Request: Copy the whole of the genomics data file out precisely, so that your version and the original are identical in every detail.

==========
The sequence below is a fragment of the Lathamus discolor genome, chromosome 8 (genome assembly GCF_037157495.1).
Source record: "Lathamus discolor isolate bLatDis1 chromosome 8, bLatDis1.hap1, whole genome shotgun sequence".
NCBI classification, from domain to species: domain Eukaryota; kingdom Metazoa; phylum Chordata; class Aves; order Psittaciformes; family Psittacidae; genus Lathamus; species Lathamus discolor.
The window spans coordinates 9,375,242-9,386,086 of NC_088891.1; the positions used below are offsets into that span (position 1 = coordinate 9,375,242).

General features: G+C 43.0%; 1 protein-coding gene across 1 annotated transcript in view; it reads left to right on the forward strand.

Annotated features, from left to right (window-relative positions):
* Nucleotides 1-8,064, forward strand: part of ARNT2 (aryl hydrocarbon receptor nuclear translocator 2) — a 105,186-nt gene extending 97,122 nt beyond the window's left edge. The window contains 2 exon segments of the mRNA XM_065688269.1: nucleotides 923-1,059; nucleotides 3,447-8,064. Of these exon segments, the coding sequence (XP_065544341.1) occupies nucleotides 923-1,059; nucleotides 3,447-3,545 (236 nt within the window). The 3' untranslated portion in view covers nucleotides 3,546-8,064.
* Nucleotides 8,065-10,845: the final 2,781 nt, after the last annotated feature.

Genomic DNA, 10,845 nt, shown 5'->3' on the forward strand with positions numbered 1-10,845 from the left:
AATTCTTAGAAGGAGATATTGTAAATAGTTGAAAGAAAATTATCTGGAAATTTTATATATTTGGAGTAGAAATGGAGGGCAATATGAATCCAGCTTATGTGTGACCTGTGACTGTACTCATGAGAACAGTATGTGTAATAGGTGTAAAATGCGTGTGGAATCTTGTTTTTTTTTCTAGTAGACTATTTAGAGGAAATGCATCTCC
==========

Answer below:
The sequence below is a fragment of the Lathamus discolor genome, chromosome 8 (genome assembly GCF_037157495.1).
Source record: "Lathamus discolor isolate bLatDis1 chromosome 8, bLatDis1.hap1, whole genome shotgun sequence".
NCBI classification, from domain to species: domain Eukaryota; kingdom Metazoa; phylum Chordata; class Aves; order Psittaciformes; family Psittacidae; genus Lathamus; species Lathamus discolor.
The window spans coordinates 9,375,242-9,386,086 of NC_088891.1; the positions used below are offsets into that span (position 1 = coordinate 9,375,242).

General features: G+C 43.0%; 1 protein-coding gene across 1 annotated transcript in view; it reads left to right on the forward strand.

Annotated features, from left to right (window-relative positions):
* Nucleotides 1-8,064, forward strand: part of ARNT2 (aryl hydrocarbon receptor nuclear translocator 2) — a 105,186-nt gene extending 97,122 nt beyond the window's left edge. The window contains 2 exon segments of the mRNA XM_065688269.1: nucleotides 923-1,059; nucleotides 3,447-8,064. Of these exon segments, the coding sequence (XP_065544341.1) occupies nucleotides 923-1,059; nucleotides 3,447-3,545 (236 nt within the window). The 3' untranslated portion in view covers nucleotides 3,546-8,064.
* Nucleotides 8,065-10,845: the final 2,781 nt, after the last annotated feature.

Genomic DNA, 10,845 nt, shown 5'->3' on the forward strand with positions numbered 1-10,845 from the left:
AATTCTTAGAAGGAGATATTGTAAATAGTTGAAAGAAAATTATCTGGAAATTTTATATATTTGGAGTAGAAATGGAGGGCAATATGAATCCAGCTTATGTGTGACCTGTGACTGTACTCATGAGAACAGTATGTGTAATAGGTGTAAAATGCGTGTGGAATCTTGTTTTTTTTTCTAGTAGACTATTTAGAGGAAATGCATCTCC